Rendez-vous at The penal colony of Sedan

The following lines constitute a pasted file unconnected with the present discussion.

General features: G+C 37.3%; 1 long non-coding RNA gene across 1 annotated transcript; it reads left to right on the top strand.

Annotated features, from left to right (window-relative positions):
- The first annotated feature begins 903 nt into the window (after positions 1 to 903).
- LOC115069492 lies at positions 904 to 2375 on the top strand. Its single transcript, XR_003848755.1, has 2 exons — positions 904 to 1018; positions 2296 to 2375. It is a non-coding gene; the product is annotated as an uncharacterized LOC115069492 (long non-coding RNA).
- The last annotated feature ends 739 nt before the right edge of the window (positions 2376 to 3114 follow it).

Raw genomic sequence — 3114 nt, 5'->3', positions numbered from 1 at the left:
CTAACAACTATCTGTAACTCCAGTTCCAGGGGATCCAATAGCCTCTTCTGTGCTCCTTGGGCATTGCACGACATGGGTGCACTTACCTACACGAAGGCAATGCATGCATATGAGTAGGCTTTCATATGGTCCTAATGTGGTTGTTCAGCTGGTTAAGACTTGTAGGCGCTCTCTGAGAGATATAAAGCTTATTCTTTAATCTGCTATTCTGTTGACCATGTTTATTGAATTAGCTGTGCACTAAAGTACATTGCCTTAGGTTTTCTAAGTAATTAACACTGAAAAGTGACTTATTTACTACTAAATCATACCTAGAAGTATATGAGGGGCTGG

The three occupations of the Ardennes by the Germans amounted to eleven and a half years in total. Among all the horrors endured, that of the internment camp in the castle at Sedan retains the worst memories of this tragic history. It was used from January 1917 until November 1918. It was a veritable ‘death camp’, run by torturers, a forerunner of the Nazi concentration camps of World War II. This hellhole, ignored by the public in neighbouring regions, was called ‘the Penal Colony’ by the Sedan people, where both French and Belgians died as a result of such inhumane treatment. It was the desperate need for labour which drove the enemy into taking these criminal and inhumane actions. In the Belgian and French occupied zones, civilians from 14 to 60 years old were requisitioned into labour battalions (ZivilArbeiter Bataillon). Those who put up any resistance were sent to the internment camp in the castle at Sedan or the discipline camps (Kommaandos) at Bazeilles or Mont Saint Martin. The exact number of victims remains uncertain, but in less than 2 years it exceeded a thousand deaths and was probably significantly more.